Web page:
The Age of Miracles by Karen Thompson Walker. New York: Random House, 2012.
The Age of Miracles is the story of nearly 12-year-old Julia and her family and how they survive a global catastrophe. One morning the world wakes up to the announcement that the earth’s rotation has begun to slow dramatically. Already the day has lengthened nearly an hour. As the days continue to lengthen, gravity increases, the earth’s magnetic field begins to collapse and the world faces potential famine as plants die during the ever-lengthening nights. Yet some things about being 11 don’t change. As families struggle to maintain normalcy, Julia faces the challenge of Junior High School and difficulties with friends and even experiences her first love.
This story is narrated by an older Julia, remembering back to the momentous events that changed her life forever. The premise that the end of the world would come from a sudden and unexpected slowing of the earth’s spin is interesting and original. No matter how many problems people feared, there was no way to predict or prepare for the disaster they actually faced.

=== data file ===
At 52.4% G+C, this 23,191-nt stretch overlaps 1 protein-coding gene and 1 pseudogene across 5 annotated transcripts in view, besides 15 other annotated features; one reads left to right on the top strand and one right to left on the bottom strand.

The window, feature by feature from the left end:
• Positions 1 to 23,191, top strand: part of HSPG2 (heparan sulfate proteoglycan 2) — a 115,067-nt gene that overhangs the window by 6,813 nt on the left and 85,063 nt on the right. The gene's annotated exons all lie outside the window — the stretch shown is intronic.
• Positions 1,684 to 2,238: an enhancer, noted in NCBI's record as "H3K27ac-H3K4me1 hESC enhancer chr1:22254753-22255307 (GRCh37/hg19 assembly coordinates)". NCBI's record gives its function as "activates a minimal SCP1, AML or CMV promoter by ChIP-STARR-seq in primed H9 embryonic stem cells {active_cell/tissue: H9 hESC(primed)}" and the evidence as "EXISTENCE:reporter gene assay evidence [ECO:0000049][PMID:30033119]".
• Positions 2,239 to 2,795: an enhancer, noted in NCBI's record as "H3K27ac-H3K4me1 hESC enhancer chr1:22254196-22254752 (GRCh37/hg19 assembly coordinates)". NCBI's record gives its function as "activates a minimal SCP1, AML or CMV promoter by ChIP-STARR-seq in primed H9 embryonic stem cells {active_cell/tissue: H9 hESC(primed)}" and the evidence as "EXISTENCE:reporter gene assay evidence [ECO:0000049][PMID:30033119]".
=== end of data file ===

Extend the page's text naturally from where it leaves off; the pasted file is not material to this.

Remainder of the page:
While I appreciate that the premise is deliberately unusual, I did have trouble believing it. The slowing is never explained. But even more confusing for me was the failure to notice the change. Modern society measures everything. If nothing else, satellites in geosynchronous orbits would be affected by any tiny variation in the earth’s rotation. Still, once I let go of my skepticism, I did enjoy this book. It is a story of ordinary people struggling to survive in extraordinary circumstances. It is a story of love and loss and the search for motivation to continue living when all hope seems gone.
The Age of Miracles is being marketed as an adult book. However, it has definite YA appeal as a post-apocalyptic coming of age story.
(Random House provided multiple advance copies of this book for our library staff. I was lucky enough to get access to one in order to write this review. The Age of Miracles will be released on June 26, 2012.)